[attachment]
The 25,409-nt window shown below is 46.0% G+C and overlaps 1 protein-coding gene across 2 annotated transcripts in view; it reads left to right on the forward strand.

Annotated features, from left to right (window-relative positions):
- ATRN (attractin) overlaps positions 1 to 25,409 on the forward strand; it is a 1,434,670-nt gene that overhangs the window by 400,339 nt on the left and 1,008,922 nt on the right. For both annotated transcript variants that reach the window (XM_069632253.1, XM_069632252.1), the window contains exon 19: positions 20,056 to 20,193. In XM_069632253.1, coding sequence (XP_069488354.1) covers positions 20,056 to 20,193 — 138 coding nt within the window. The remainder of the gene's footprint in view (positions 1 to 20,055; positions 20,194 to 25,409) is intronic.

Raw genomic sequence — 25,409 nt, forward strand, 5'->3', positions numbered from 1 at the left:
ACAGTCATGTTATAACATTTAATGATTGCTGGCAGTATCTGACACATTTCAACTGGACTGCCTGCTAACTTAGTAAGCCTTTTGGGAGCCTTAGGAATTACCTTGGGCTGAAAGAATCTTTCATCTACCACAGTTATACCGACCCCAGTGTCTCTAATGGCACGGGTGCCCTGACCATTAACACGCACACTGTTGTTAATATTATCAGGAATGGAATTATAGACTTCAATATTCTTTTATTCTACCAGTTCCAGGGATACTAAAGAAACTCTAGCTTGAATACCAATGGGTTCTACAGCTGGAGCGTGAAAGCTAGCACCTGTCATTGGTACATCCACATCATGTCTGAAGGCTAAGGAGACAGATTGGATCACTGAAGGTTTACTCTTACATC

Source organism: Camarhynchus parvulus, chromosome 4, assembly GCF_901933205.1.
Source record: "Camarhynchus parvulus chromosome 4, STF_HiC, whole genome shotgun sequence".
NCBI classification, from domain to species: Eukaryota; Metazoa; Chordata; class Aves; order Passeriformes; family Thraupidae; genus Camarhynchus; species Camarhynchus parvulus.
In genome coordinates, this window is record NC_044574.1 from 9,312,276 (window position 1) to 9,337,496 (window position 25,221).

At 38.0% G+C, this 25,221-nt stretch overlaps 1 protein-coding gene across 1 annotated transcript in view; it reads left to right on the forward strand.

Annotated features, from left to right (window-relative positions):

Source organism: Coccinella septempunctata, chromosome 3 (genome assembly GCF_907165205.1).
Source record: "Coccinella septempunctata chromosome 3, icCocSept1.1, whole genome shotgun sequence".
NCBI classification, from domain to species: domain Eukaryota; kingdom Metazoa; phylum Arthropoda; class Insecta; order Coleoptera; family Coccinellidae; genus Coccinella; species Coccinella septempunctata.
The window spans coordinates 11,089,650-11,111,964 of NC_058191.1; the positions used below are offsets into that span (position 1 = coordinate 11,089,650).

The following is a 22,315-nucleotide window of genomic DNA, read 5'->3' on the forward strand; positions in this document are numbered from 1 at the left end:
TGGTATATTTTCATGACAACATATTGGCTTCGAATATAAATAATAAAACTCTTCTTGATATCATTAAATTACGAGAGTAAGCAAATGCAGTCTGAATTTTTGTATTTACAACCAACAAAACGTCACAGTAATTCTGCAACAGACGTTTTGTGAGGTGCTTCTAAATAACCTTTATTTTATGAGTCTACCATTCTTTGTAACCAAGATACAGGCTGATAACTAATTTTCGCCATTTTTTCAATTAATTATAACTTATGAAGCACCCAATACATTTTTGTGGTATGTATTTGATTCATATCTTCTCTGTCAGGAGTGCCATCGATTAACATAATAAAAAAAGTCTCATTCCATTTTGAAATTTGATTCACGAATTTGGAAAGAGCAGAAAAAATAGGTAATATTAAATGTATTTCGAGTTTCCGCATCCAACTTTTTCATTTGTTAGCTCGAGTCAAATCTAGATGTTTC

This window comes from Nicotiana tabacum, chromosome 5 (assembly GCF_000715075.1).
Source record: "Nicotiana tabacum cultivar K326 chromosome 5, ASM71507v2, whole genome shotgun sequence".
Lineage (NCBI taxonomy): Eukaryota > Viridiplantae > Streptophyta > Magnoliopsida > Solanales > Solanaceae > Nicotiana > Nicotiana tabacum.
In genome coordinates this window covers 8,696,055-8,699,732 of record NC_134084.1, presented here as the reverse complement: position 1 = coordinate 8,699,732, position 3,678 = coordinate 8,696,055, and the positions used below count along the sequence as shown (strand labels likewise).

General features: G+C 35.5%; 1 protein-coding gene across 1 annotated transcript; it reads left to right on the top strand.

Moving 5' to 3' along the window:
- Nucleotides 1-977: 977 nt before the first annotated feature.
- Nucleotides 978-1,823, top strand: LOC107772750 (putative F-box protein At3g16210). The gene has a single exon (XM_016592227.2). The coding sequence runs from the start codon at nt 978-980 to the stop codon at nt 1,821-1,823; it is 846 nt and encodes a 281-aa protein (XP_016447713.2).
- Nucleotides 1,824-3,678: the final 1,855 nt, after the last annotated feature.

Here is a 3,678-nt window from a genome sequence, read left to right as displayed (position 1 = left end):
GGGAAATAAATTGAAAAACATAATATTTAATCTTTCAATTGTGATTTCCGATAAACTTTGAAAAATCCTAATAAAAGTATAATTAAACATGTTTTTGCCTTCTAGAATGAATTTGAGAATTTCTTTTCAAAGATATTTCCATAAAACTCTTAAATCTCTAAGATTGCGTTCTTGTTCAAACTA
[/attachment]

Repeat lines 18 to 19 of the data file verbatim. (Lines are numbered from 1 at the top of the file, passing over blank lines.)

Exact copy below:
This window comes from Nicotiana tabacum, chromosome 5 (assembly GCF_000715075.1).
Source record: "Nicotiana tabacum cultivar K326 chromosome 5, ASM71507v2, whole genome shotgun sequence".